1. I think the problem with this idea is that this is what old boys networks always did… There is significant potential for nepotism in sponsorship as well as just the serendipity of who you know and where you are when .. I’m concerned about how to make opportunities and recognition more equitably distributed


  2. Actually, I agree with Pat about this being the major problem. Well, except for the use of the past tense. This IS how things work. Now. And yes, “old boys” do get a huge advantage from this. I think the direction the #femlead chat is going, is towards talking about how to make the processes that are already being used more equitable.

    I know from my involvement in that chat (and some of the articles others shared) that this is a big issue in the private sector and that many companies are working very hard to make this kind of thing more equitable. They are creating formal mentoring programs to (partially) deal with the serendipity issues, for example.

    Who you know is important all the way through the system. And networking is and will remain an important activity. I think the challenge is really to think about how we make the system more equitable while recognizing that networks are always going to be important in some way.


  3. In theory this is a good idea, but in practice I can see it being very discipline-specific.

    As a sociologist, I would benefit from having people looking out for me, but essentially have that anyway from my academic networks. I get passed on job opportunities quite regularly and have some high-profile colleagues I can put down as a reference. This is the level sponsorship should be about, not creating a democratic deficit through allowing the elite of the field to appoint the younger cohort.

    An issue for me would be the transition from an early-career to an established researcher is the development into an independent researcher. It’s difficult to see how selling myself as someone who has a sponsor convinces people I have an independent research portfolio.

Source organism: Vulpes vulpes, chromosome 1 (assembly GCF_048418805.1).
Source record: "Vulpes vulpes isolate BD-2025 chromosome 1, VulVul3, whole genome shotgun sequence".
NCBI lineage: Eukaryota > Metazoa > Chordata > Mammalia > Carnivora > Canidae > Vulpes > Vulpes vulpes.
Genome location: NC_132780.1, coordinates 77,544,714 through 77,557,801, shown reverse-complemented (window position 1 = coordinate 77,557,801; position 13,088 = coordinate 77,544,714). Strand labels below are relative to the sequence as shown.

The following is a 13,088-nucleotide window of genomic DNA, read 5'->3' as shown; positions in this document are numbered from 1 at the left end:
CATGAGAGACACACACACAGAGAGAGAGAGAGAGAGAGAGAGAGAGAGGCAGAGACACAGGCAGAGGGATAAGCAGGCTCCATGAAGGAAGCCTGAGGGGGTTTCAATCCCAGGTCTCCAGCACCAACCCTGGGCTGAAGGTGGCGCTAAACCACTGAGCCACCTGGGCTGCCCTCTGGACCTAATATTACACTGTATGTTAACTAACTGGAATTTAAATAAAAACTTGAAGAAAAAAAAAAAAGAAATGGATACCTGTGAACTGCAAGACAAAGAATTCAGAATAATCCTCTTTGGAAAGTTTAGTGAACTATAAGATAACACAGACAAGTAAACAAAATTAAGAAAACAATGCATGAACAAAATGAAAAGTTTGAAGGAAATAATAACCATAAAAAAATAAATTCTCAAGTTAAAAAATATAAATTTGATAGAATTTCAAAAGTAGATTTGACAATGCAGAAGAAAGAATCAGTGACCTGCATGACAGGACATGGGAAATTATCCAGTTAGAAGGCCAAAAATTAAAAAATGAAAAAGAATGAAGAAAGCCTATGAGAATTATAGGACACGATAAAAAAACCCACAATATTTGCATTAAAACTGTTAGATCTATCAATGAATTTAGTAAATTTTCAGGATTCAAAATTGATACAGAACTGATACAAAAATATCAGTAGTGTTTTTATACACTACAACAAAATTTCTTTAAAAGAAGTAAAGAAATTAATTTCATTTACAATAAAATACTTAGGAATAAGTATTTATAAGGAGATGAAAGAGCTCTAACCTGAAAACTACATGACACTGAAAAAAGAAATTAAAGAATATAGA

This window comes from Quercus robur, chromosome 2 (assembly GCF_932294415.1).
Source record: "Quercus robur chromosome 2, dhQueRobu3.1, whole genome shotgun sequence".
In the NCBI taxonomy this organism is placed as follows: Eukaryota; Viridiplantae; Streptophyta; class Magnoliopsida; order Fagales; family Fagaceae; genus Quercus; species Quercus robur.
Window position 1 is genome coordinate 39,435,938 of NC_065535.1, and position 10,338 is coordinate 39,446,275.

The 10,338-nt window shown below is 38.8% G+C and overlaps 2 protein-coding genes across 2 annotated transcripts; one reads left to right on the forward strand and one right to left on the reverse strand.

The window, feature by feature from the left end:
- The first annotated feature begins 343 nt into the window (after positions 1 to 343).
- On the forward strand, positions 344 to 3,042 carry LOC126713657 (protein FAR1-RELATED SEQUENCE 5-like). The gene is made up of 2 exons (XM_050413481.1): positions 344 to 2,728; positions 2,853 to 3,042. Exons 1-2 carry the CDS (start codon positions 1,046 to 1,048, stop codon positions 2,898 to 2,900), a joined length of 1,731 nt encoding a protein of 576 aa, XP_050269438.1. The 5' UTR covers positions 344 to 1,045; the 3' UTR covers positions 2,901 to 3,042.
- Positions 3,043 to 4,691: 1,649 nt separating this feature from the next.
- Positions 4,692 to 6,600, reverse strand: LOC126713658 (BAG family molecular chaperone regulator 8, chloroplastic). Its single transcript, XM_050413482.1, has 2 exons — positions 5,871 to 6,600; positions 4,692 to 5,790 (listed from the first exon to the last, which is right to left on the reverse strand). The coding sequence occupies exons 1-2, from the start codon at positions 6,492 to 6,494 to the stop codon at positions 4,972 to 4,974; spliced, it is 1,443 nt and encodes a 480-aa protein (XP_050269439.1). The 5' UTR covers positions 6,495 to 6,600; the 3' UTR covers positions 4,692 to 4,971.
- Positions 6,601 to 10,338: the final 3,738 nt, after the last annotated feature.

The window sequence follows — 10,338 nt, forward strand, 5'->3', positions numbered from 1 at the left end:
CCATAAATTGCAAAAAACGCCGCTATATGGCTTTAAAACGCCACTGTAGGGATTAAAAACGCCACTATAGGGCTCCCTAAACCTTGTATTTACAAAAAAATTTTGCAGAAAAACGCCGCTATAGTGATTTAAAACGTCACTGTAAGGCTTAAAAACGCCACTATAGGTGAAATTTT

In Sociology, independence is achievable early in careers. I can understand how in lab-based disciplines it can be difficult to move into PI roles and leading research. Mentorship leading to acknowledgement that someone is ready to progress, in those fields, could well help. Mentorship could also be important in applying for starting grants.

    Networking is an increasingly important part of academic life. Mentoring might create strong ties to established figures, but network theory suggests building a wider network of weaker ties to a variety of academics might be more advantaged. Mentoring has its place, but it shouldn’t be at the expense of people demonstrating they are an independent researcher independently building their own academic networks.


  4. Thanks, Pat + Jo, for your comments.

    I agree that many mechanisms for promotion and reward in academia (and more broadly) are still geared to old boys’ networks and prone to nepotism. When I stumbled across the #femlead stream, I was energised by it because it was taking a proactive stance to the situation. Admittedly, it could be replicating the dynamics of favouritism, but I’d like to think that encouraging academics to cultivate a keener awareness of the strategies and game-playing that take place (no matter how they end up choosing to participate) works in their favour.

    Jo, I agree that networks will always feature and have effects on outcomes within people’s careers. This is inevitable, from references on job applications to ‘kind’ reviews in journals and grant applications, who you know (or, more importantly, who knows you) really counts.